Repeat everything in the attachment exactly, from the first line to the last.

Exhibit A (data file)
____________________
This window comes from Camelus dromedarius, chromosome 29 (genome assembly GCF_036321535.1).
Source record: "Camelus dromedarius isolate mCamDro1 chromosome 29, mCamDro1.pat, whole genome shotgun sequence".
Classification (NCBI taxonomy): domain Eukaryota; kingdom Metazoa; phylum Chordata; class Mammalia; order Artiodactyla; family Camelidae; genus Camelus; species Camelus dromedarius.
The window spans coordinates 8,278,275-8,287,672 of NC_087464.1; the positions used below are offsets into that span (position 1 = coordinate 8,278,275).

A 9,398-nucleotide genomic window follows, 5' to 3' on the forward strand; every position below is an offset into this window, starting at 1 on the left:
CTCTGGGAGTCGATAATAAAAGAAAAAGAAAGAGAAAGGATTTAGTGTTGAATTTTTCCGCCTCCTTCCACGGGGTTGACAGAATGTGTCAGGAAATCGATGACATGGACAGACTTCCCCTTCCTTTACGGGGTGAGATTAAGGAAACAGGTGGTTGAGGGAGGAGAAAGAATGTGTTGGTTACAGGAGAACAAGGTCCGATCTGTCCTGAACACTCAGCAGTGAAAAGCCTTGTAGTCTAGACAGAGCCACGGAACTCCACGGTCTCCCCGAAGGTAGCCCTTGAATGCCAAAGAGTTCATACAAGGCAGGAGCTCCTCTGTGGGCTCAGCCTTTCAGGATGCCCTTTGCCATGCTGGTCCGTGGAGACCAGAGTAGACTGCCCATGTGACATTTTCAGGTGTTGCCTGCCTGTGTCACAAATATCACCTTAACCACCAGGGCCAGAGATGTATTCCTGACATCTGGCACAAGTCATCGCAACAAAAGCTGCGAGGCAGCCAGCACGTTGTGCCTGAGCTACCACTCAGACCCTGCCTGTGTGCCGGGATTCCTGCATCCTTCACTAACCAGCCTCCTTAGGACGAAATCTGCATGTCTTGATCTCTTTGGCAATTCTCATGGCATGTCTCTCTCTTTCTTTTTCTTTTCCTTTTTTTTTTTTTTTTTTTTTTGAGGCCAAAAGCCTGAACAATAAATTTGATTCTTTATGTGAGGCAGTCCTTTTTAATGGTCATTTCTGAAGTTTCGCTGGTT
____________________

This window comes from Camelus dromedarius, chromosome 29 (genome assembly GCF_036321535.1).
Source record: "Camelus dromedarius isolate mCamDro1 chromosome 29, mCamDro1.pat, whole genome shotgun sequence".
Classification (NCBI taxonomy): domain Eukaryota; kingdom Metazoa; phylum Chordata; class Mammalia; order Artiodactyla; family Camelidae; genus Camelus; species Camelus dromedarius.
The window spans coordinates 8,278,275-8,287,672 of NC_087464.1; the positions used below are offsets into that span (position 1 = coordinate 8,278,275).

A 9,398-nucleotide genomic window follows, 5' to 3' on the forward strand; every position below is an offset into this window, starting at 1 on the left:
CTCTGGGAGTCGATAATAAAAGAAAAAGAAAGAGAAAGGATTTAGTGTTGAATTTTTCCGCCTCCTTCCACGGGGTTGACAGAATGTGTCAGGAAATCGATGACATGGACAGACTTCCCCTTCCTTTACGGGGTGAGATTAAGGAAACAGGTGGTTGAGGGAGGAGAAAGAATGTGTTGGTTACAGGAGAACAAGGTCCGATCTGTCCTGAACACTCAGCAGTGAAAAGCCTTGTAGTCTAGACAGAGCCACGGAACTCCACGGTCTCCCCGAAGGTAGCCCTTGAATGCCAAAGAGTTCATACAAGGCAGGAGCTCCTCTGTGGGCTCAGCCTTTCAGGATGCCCTTTGCCATGCTGGTCCGTGGAGACCAGAGTAGACTGCCCATGTGACATTTTCAGGTGTTGCCTGCCTGTGTCACAAATATCACCTTAACCACCAGGGCCAGAGATGTATTCCTGACATCTGGCACAAGTCATCGCAACAAAAGCTGCGAGGCAGCCAGCACGTTGTGCCTGAGCTACCACTCAGACCCTGCCTGTGTGCCGGGATTCCTGCATCCTTCACTAACCAGCCTCCTTAGGACGAAATCTGCATGTCTTGATCTCTTTGGCAATTCTCATGGCATGTCTCTCTCTTTCTTTTTCTTTTCCTTTTTTTTTTTTTTTTTTTTTTGAGGCCAAAAGCCTGAACAATAAATTTGATTCTTTATGTGAGGCAGTCCTTTTTAATGGTCATTTCTGAAGTTTCGCTGGTT